Super says Berne will restore former planning board

Enterprise file photo — Melissa Hale-Spencer

Republican Supervisor Sean Lyons, in 2018, was flanked by Democratic board members, from left, Dawn Jordan, Karen Schimmer, and Joel Willsey. All three Democrats were investigated, at town expense, by the law firm Roemer Wallens & Mineaux. Nothing came of the allegations against Jordan and Schimmer, and the complainants were not revealed. They did not seek re-election. Willsey is now the only Democrat on the board.

BERNE — Many of the sweeping changes the Berne Town Board made on New Year’s Day are being walked back.

For now at least, the GOP-backed majority board has set aside making Thomas Spargo chair of the planning board and has also reinstated members of the conservation board.

Also, after several Republican-inspired investigations of Democrats, there are currently no open investigations, according to Supervisor Sean Lyons.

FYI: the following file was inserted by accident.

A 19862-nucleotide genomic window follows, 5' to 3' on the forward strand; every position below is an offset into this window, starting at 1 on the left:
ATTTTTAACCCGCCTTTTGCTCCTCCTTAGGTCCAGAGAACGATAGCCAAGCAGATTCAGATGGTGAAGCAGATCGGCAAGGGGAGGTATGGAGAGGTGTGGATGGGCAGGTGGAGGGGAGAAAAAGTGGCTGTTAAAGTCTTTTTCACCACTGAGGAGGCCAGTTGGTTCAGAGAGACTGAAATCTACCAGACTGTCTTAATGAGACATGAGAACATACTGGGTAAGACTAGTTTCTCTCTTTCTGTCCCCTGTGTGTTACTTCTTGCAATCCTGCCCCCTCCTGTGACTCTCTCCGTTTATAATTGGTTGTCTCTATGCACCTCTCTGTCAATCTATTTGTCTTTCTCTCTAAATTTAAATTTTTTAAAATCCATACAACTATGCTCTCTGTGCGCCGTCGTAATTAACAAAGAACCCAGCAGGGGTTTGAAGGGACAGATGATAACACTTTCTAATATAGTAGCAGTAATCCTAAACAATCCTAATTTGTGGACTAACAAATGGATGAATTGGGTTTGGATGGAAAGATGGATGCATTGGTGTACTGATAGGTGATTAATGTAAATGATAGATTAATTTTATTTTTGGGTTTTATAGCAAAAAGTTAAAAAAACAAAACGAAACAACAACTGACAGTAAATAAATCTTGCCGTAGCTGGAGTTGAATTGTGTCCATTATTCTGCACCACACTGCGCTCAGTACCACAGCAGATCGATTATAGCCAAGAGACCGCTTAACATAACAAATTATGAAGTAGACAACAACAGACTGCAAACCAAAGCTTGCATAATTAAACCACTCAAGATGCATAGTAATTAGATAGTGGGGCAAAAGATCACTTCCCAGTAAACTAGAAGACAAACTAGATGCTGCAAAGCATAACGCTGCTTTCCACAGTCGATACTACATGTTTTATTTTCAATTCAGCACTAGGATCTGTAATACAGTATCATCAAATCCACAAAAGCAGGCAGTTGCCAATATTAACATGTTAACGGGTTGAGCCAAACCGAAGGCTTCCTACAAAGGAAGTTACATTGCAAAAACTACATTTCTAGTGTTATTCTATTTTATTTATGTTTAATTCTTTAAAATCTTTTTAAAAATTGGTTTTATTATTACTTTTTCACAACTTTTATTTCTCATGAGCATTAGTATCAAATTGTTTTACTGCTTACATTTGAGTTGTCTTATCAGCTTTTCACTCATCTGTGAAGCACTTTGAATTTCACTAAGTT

Despite speculation in Berne this week that the town board will serve as the planning board going forward, Lyons said on Friday that, after a public hearing on July 22, he expects the town board to adopt a local law creating a five-member planning board and to reinstate the five members who had been serving on that board.

Lyons said the town board’s thinking is: “This is kind of getting out of hand. Let’s bring this back in. Let’s just get back to what we had.”

The speculation arose after Wednesday’s town board meeting. In the midst of a discussion on a permit to mine the Grippy Quarry, Councilman Joel Willsey says he asked if the town’s building inspector was acting as the planning board now.

He was told that the town board was acting as the planning board, which hasn’t met since February.

At its Jan. 1 reorganizational meeting, the town board — with the first GOP-backed majority in decades; Willsey is the lone Democrat — had demoted planning board member Emily Vincent to alternate status so that Thomas Spargo could be named the board’s chairman.